ISLAMABAD: Finance Minister Dr Shamshad Akhtar, on Tuesday, identified the increasing cost of interest payments as a “primary concern” for fiscal stability. During the first quarter of the current fiscal year, debt servicing consumed almost the entire net federal income of Rs1.4 trillion.
In her foreword to the Monthly Economic Outlook report for October by the finance ministry, Akhtar noted that economic activities have begun to pick up, and there has been a reduction in inflationary pressure. The ministry has projected a decrease in the inflation rate to 27% in October from September’s 31.4% level.
She pointed out, “On the expenditure side, the primary concern is the rise in the cost of servicing public debt, with the rise in SBP policy rates to 22% and a weaker PKR fuelling the rise in servicing costs.” The debt servicing costs increased by 45% in the first quarter, totalling Rs1.4 trillion – nearly equivalent to net federal income after paying shares of the provinces.
The minister’s assessment came two days before the start of the first review talks by the International Monetary Fund (IMF), in which expected slippages against the budgetary expenditure on debt servicing will be one of the areas for discussions.
Pakistan is in an unsustainable debt situation where it has now borrowing to pay interest costs in addition to repaying the principal debt. The country needs debt restructuring – a path that successive governments are reluctant to take due to its political fallouts.
Akhtar stated that despite the increase in the debt servicing cost, the government managed to limit growth in expenditures through a prudent reduction in untargeted subsidies and a reduction in spending on new projects and schemes under the PSDP.
The government slashed public sector development spending by 30% to just Rs53 billion while the booked number of subsidies stood at just Rs2.5 billion.
“Higher markup payments will continue to pose significant challenges for fiscal consolidation efforts,” according to the report.
The cautious expenditure management is paying off in terms of restricted growth in non-markup spending. This helped in maintaining the primary balance in surplus, indicating better fiscal management, it added.
The report has been prepared by the economic advisor wing of the finance ministry, and the minister has for the first time added a forward to it, taking ownership of the report.
She stated that hard-earned gains on the fiscal and external accounts have started to translate into a pickup in economic activity. The Monthly Economic Indicator (MEI) for September 2023 posted the third consecutive month of positive gains in the index, reflecting growth momentum in high-frequency economic variables.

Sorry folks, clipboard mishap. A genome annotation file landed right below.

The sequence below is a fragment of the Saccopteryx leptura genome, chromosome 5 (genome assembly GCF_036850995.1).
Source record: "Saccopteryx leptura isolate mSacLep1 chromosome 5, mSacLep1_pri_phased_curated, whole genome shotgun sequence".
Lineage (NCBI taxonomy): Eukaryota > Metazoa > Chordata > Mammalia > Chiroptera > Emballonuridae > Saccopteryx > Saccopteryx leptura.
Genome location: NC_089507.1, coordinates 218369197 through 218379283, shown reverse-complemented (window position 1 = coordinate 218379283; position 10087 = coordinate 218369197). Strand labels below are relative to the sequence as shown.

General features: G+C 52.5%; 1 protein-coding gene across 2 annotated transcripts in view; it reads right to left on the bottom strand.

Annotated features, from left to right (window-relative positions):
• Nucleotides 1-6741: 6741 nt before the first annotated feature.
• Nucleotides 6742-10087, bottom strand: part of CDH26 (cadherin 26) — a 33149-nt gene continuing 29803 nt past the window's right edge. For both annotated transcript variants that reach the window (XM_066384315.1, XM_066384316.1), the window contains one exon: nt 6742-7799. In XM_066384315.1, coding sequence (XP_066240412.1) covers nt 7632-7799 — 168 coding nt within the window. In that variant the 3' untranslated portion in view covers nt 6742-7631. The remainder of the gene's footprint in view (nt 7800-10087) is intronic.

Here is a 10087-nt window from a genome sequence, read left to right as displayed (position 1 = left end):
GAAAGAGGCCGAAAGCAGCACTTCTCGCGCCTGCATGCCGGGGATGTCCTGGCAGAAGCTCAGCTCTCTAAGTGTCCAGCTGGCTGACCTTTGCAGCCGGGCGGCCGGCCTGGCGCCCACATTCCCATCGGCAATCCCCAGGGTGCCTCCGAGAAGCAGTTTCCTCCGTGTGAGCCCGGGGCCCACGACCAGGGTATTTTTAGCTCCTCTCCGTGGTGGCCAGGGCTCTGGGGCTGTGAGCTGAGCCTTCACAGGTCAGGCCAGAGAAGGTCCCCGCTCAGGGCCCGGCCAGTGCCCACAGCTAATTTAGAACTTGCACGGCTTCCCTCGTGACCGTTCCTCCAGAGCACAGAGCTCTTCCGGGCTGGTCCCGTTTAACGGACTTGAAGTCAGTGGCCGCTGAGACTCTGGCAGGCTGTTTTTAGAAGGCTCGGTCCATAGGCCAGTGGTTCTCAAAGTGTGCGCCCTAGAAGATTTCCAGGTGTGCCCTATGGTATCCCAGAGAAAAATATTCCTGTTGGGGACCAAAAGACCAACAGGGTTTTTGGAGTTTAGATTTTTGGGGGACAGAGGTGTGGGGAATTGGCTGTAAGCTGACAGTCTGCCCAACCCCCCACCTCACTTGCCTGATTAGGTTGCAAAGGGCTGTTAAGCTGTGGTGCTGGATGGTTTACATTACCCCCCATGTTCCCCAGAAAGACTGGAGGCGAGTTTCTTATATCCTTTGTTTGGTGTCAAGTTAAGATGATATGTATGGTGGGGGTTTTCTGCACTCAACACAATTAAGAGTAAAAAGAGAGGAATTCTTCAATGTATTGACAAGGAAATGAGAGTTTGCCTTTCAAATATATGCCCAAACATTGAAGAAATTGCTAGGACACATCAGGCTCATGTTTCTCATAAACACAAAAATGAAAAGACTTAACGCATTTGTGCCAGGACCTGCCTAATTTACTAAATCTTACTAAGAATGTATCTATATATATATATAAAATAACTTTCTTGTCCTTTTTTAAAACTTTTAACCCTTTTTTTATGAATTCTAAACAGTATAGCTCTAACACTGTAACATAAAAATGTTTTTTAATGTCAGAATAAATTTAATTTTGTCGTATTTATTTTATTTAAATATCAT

The MEI is expected to be positive throughout the outgoing fiscal year due to a rebound in domestic economic activities, according to the report.
In the last fiscal year, the country claimed a provisional growth rate of 0.3%, which is disputed by the World Bank and the IMF.
The report stated that the GDP growth outlook has improved with data showing positive momentum in manufacturing activity and an improved outlook for agricultural output.
The recent release of LSM data showed positive growth of 2.5% in August, reversing 14 months of a downward spiral in the manufacturing sector. The removal of restrictions on imports, clearance of outstanding letter of credits, and improved dollar liquidity in the markets following an increase in SBP FX reserves contributed to the pickup in economic activity, according to the report.
The recovery in the manufacturing sector is broad-based, with the export sector, construction activity, and consumer goods all posting gains in August. In the agricultural sector, cotton production is projected to rise 127% (estimated at 11.5 million bales) for 2023-24, compared to last year.
Rice production is also showing an impressive growth of 18% compared to last year. The increase in these main crops is encouraging for exports and the overall economic outlook in FY2024.
For Rabi crops 2023-24, the outlook is positive as the seed availability will remain satisfactory, and the supply of urea and DAP is expected to remain stable (Nov-Dec 2023). However, water availability is anticipated to be short by 15% for Punjab and Sindh during the season. Provinces have been allocated 31.66 MAF of water, but prevailing weather conditions are conducive, and the shortage is manageable.
The Ministry of Finance stated that inflation will be better contained compared to the elevated levels observed in the first quarter of this fiscal year. The projection of inflation is hovering around 27% to 29% for October 2023, it added.
The 30 October MPS states that inflation will decline significantly in October, owing to downward adjustments in fuel prices, easing prices of some major food commodities, and a favourable base effect. The central bank reaffirmed its earlier assessment that inflation will decline substantially from the second half of this fiscal year, barring any major adverse developments.
The government has slashed petrol and diesel prices consecutively in two instances, capitalising on declining global crude rates and a stronger domestic currency.
In the first three months of the current year, the CAD has declined further by 58% to less than a billion dollars. The finance ministry said that the current account deficit is projected to stabilise around $6.5 billion or 1.5% of GDP in the current fiscal year as trade & investment flows normalise.
For the outlook, it is expected that exports of goods and services for October 2023 will remain around $3 billion and gradually take increasing momentum in the coming months as LSM shows some turning point.